Almost exactly a year ago, I was sewing joey bags for animals injured in the Australian fires. Oddly, that seems a very long time ago. The first lockdown of the pandemic began in March of 2020. Looking back on it, those seemed like dark days as we tried to understand what all the information being thrown at us meant. That lockdown started March 17, and it was taken very seriously. Driving into town to pick up my grocery order at the end of March was like driving through a ghost town. And that too, was something quite foreign–not going into a store to get my groceries. We didn’t go anywhere. Doctor’s appointments were arranged online and we quickly learned to navigate meetings, exercise classes and choir practices online. I sewed masks, scraped wallpaper, painted–I don’t find it hard to stay busy.
Things eased up during the summer months. We spent most of it beside the pool. We only attempted to camp once. With only outhouses available at the campsite, it was a gritty affair. But it did give us a chance to see family we’d been missing since winter. We gardened, I sprained my ankle, we swam, kayaked, had a wonderful cottage weekend with friends and family and I sewed more masks.
We got in another visit to family in the fall. We canned peaches and pears, filled the freezer with garden vegetables and crossed our fingers that we would need another lockdown. In late fall, our forever foster Toto came to live with us. He’s with us as long as his heart holds out.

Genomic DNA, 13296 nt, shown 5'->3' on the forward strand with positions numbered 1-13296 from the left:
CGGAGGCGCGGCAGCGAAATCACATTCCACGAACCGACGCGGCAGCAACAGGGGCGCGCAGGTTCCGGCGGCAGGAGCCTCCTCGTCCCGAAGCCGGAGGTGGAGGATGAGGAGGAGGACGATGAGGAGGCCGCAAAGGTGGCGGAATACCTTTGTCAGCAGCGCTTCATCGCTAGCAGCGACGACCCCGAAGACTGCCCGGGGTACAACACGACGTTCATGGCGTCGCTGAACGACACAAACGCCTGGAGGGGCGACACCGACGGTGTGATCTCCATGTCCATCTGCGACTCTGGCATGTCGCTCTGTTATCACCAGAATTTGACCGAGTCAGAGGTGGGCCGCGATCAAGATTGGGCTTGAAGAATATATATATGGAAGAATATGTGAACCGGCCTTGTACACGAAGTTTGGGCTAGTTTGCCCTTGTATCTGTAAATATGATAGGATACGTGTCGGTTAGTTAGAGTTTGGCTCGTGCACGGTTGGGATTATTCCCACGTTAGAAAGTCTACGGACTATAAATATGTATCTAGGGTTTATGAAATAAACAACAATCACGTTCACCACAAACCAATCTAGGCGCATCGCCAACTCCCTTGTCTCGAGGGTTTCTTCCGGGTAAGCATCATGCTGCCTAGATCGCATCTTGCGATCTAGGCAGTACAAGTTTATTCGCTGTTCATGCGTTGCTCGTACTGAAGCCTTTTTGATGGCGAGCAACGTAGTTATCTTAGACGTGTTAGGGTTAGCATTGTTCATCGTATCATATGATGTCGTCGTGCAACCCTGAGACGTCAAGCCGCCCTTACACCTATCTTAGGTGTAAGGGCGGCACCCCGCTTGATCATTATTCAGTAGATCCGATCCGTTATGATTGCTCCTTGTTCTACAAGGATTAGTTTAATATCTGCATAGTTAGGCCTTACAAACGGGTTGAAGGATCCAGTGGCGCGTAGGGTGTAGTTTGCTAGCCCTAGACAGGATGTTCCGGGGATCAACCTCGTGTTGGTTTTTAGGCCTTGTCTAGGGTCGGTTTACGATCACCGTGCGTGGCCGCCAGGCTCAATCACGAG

We spent Christmas quietly, and cancelled plans to visit family before Christmas as we watched the COVID cases climb alarmingly. Christmas activities were limited to going to a tree farm to cut a tree with my daugher and son-in-law and touring local light displays. It was a small party over the Christmas turkey as we anticipated hunkering down a full lockdown was again put in place on December 26. It was then extended mid-January.
So here we are at the end of the second lockdown. We did a lot of work on the house; work that would probably have been spread over many months if not for the lockdown. We’ve learned a lot. We’ve learned to be very grateful to be in the situation we are in–not stressed about our income, food supply or the roof over our heads. We’re looking forward to a bit of freedom, but I’m still hesitant to go anywhere busy with people. I’m happy to continue carrying out food, ordering online and doing curbside pickup until we get what, at this point, feels like those coveted vaccines. I’m not sewing any more masks. And our fingers are crossed that we don’t need to go through another lockdown.